Therapeutic chest drainage of a pneumothorax (PNO) is usually performed through the safe triangle just under the lateral border of the pectoralis muscle (1,2). Successful drainage of a PNO results in full re-expansion of the lung confirmed by chest ultrasound or less reliably by plain chest radiograph (CXR) (3-8).
Ideally, a CD inserted through the safe triangle runs anteriorly apically between the anterior chest wall and the anterior visceral pleura. This position guarantees an effective evacuation of PNO and offers optimal CD function in a supine patient. However, even a correctly placed CD may migrate in the pleural cavity ultimately assuming a more dependent position. Since the lung cross-section tapers in the cranial direction, a CD may turn laterally and ultimately fall dorsally.
The position of a CD introduced in the pleural cavity is usually assessed on a CXR, less commonly by chest ultrasound or by computed tomography (CT). A CXR provides a superimposed image where the anteroposterior dimension is not apparent. Only indirect signs based on projection and mutual relationship between structures are mostly used to estimate the position of objects in the anteroposterior dimension (9). To our best knowledge, there has not been published a single study concerning the correct position of a CD for the drainage of PNO on CXR.
In this pilot study, we hypothesized that several simple CXR parameters might be helpful in detecting whether a CD introduced in the pleural space for PNO drainage from the safe triangle changed its location and slipped laterally or posteriorly.
The study was performed between May 2015 and June 2017 in a 20-bed intensive care unit in a tertiary non-trauma center. It was approved by the Institutional Review Board and informed consent was waived due to retrospective design of the study.
The inclusion criteria were: (I) the presence of a CD in the pleural space inserted for PNO drainage from the safe triangle; (II) mechanical ventilation; (III) CXR and CT scan with the drain performed less than 24 hours apart. The exclusion criteria were: (I) all anatomical malpositions (extrathoracic, intraparenchymal, interlobar) as they are inherently malpositioned; (II) mid-clavicular access.
All CDs were 16–20 F in size and they were inserted using blunt dissection with forceps above the upper rib edge. Trocar assistance was strictly limited to facilitating the passage of the CD only through the chest wall, i.e., the CD was pulled off the trocar after reaching the pleural space with its soft tip directed under the anterior chest wall towards the sternoclavicular joint. All drains were connected to a closed suction system providing a pressure of −20 mbar (Aqua-Seal, Covidien, Mansfield, MA, USA).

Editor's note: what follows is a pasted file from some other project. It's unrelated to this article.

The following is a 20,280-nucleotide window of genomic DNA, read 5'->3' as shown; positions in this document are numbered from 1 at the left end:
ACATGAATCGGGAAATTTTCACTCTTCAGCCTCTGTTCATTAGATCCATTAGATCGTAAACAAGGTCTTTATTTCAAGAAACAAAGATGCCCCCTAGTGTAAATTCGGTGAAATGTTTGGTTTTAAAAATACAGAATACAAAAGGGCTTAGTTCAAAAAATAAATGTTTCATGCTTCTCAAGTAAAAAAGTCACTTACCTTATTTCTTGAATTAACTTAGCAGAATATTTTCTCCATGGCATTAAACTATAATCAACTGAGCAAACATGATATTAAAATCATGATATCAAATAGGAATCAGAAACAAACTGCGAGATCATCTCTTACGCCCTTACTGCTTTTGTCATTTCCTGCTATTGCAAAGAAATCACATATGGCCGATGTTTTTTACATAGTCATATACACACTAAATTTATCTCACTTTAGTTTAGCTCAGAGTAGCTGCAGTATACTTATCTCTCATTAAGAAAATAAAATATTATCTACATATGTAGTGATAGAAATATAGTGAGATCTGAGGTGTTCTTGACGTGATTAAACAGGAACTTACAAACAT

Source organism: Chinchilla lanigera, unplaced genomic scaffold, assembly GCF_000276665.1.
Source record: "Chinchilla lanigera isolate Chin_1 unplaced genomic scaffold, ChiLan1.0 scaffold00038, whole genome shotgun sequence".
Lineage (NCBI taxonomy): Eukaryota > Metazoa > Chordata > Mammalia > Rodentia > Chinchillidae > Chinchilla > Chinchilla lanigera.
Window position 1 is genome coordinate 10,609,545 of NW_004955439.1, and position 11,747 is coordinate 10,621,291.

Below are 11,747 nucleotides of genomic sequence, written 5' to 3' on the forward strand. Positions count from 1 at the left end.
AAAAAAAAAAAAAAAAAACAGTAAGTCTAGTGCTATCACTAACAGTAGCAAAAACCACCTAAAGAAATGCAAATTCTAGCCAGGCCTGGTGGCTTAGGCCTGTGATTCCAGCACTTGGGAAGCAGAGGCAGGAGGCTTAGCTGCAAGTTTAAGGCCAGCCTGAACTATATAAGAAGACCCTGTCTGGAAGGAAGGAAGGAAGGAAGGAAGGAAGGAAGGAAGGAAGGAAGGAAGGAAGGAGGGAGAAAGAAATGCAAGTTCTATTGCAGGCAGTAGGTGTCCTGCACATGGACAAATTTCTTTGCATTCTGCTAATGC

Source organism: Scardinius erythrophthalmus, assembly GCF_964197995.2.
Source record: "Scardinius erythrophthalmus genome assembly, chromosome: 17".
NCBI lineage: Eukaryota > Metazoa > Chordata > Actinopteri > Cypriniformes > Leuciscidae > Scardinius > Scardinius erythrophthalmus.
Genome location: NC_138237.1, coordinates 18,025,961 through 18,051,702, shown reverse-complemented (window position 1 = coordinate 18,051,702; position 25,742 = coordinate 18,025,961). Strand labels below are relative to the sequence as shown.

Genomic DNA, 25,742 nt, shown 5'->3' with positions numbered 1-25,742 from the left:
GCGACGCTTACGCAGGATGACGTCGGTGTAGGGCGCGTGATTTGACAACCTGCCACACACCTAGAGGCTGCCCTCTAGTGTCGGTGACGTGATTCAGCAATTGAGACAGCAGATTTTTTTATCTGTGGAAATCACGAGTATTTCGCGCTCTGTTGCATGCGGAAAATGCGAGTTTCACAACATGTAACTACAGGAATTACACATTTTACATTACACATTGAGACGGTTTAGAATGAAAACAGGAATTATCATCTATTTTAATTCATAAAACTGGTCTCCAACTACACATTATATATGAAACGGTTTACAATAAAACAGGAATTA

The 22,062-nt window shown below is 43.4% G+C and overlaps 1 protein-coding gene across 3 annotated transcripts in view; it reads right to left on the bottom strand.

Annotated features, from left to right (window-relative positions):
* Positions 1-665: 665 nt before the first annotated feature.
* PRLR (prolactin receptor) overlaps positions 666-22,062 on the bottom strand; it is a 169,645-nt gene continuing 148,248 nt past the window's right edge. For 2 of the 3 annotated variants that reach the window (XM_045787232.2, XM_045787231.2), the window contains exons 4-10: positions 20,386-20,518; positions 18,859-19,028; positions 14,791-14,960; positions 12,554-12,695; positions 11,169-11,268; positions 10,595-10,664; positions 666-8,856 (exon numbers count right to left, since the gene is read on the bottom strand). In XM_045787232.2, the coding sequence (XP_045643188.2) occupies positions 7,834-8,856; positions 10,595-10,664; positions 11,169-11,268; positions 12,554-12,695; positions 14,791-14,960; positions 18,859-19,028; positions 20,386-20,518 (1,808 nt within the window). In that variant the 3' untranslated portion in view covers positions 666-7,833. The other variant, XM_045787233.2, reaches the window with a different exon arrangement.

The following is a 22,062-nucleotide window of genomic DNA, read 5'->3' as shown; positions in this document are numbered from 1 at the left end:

Twenty-eight patients were finally included in the study (for study flowchart see Figure 1). The patients were divided according to the position of the CD on the CT in two groups: group A with the tip of the CD anteriorly to the mid-axillary line (correct placement, n=24) and group B with the tip of the CD at the level of or posteriorly to the mid-axillary line (incorrect placement, n=4).
The parameters measured on the CT and CXR are listed in Table 1. Foreshortening of the CD was calculated as the distance from chest entry to its tip in the coronal plane (ignoring the anteroposterior dimension) divided by its true length obtained by three-dimensional measurement. The angle of inclination of the CD above the horizontal line at chest entry was measured on CXR (Figures 2,3). CD tortuosity was determined as the ratio of a straight distance of from chest entry of the CD to its tip and the length of the CD in the patient measured on CXR (Figures 2,3). The measurements on CT and CXR images were performed by a board-certified radiologist with >10 years’ experience in thoracic imaging.
The data was analyzed in GraphPad Prism (GraphPad Software, La Jolla, USA). The normality of the data was tested using the D'Agostino & Pearson omnibus test and statistical significance between the groups was tested by the t-test or the Mann-Whitney test as appropriate with subsequent ROC analysis. A P value below 0.05 was considered significant.
The patients were 59.5±15 years old and 78% were males. All patients were mechanically ventilated with APACHE II 23±6, SOFA 8.9±2.5. The etiology of PNO included postsurgical (n=10), ventilator related in pneumonia (n=7), ventilator related in ARDS requiring ECMO (n=6), postprocedural (n=3), and spontaneous on intermittent positive pressure ventilation (IPPV, n=2).
The parameters measured on CT and CXR are presented in Table 1. Greater CD foreshortening was the best clue of a misplaced CD with AUC of 0.93 (95% CI: 0.83–1.0, P=0.0071), 100% sensitivity and 88% specificity for a cut-off value of 82% (Table 1, Figure 4). The angle of CD inclination was greater in patients with misplaced CD with AUC of 0.83 (95% CI: 0.63–1.0, P=0.039), 75% sensitivity and 92% specificity for a cut-off value of 50 degrees (Table 1, Figure 4). There was no significant difference in CD tortuosity on CXR between the groups with AUC of 0.69 (95% CI: 0.34–1.0, P=0.22).
Three of the four patients with migrated CDs had a residual ventral PNO on the CT scan. The median time between the CXR and CT examinations was 5.4 hours (IQR 3.1).